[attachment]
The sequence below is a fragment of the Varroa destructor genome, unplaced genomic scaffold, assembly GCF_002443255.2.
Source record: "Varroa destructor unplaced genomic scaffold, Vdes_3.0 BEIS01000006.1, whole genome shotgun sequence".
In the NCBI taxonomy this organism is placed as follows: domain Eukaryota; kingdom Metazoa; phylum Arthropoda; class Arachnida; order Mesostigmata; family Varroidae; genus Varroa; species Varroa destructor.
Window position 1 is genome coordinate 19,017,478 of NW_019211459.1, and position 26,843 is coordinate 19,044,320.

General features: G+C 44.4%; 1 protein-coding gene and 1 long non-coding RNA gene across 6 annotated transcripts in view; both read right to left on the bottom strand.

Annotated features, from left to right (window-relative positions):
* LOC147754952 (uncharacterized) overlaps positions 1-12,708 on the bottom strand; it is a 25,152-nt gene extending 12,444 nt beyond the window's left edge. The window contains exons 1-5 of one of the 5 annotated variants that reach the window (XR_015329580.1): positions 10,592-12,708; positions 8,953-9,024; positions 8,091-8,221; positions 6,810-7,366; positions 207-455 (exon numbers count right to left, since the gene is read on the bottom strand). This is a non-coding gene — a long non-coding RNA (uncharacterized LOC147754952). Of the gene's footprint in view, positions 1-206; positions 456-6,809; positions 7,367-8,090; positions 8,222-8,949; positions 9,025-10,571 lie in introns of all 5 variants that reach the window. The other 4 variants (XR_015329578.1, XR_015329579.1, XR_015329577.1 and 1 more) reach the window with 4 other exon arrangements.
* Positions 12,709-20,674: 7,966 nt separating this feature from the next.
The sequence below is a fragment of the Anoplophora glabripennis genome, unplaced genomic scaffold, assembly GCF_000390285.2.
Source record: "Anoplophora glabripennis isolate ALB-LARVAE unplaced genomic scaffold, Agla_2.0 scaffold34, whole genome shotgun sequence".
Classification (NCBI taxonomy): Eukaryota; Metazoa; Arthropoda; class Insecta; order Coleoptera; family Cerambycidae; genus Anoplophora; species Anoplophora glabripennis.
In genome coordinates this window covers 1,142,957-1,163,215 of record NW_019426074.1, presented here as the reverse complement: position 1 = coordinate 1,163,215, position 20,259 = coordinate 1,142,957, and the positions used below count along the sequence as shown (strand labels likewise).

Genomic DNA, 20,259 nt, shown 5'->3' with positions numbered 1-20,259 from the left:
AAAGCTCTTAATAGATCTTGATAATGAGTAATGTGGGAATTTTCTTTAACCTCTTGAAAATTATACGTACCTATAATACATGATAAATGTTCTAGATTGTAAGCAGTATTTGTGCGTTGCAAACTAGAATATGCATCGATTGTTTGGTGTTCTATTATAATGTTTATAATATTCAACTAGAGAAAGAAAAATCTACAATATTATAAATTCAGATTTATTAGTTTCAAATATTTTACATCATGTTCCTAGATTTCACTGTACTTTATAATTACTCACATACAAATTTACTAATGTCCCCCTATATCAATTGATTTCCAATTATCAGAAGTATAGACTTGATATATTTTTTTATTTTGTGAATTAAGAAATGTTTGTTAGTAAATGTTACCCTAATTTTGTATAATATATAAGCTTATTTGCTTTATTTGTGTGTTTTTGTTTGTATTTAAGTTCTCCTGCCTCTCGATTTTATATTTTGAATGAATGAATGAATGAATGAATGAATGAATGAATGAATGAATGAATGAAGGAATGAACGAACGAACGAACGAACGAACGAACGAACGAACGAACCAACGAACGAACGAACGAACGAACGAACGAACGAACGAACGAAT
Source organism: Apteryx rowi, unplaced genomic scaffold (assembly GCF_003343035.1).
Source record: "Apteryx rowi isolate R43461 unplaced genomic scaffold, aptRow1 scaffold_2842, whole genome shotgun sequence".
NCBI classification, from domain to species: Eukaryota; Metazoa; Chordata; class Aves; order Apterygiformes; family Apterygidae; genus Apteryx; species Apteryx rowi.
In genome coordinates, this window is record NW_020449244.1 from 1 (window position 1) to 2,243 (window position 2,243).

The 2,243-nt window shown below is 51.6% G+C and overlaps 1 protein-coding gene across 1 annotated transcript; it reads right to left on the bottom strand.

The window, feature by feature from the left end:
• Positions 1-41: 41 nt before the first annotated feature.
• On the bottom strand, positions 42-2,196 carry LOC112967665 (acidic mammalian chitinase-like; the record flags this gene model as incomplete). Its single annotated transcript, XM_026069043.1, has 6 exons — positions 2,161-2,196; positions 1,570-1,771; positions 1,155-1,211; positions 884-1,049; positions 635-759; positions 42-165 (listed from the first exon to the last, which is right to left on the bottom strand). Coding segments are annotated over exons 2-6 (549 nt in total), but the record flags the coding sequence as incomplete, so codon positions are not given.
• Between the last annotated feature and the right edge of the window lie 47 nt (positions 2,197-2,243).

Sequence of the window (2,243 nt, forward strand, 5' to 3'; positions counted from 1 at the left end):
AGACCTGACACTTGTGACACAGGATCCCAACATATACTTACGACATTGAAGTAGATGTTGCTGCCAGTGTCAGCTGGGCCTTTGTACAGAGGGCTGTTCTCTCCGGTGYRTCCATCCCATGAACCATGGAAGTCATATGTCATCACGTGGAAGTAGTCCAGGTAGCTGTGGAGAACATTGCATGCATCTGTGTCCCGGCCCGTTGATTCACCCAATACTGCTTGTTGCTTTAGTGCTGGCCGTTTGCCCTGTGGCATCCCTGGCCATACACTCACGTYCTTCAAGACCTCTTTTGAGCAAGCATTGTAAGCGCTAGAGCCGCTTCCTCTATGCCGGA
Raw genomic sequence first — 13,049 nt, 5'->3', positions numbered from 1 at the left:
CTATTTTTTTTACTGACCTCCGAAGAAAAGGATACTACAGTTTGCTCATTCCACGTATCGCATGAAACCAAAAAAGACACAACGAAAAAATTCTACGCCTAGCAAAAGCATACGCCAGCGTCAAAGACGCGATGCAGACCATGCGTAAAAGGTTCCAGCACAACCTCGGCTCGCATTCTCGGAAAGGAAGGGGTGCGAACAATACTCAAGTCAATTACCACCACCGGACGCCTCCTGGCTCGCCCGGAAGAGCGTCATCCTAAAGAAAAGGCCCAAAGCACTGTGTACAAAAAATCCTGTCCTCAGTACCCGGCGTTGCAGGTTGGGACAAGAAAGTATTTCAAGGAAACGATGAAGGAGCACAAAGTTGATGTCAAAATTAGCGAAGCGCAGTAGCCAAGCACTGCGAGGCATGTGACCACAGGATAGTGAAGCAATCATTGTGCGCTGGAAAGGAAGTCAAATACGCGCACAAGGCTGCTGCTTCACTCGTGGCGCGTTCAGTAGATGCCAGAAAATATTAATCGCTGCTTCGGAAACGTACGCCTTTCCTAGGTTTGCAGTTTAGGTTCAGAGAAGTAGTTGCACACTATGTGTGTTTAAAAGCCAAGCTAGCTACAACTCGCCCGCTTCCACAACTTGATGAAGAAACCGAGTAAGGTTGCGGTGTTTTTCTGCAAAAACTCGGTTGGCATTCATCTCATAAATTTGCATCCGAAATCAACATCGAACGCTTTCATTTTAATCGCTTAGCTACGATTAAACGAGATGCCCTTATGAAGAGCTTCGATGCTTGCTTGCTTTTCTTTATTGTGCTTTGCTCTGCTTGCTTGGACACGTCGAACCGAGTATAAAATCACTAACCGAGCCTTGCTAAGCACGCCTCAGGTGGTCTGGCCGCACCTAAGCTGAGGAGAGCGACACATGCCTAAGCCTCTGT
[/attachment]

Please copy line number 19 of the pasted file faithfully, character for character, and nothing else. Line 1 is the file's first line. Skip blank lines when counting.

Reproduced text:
The 2,243-nt window shown below is 51.6% G+C and overlaps 1 protein-coding gene across 1 annotated transcript; it reads right to left on the bottom strand.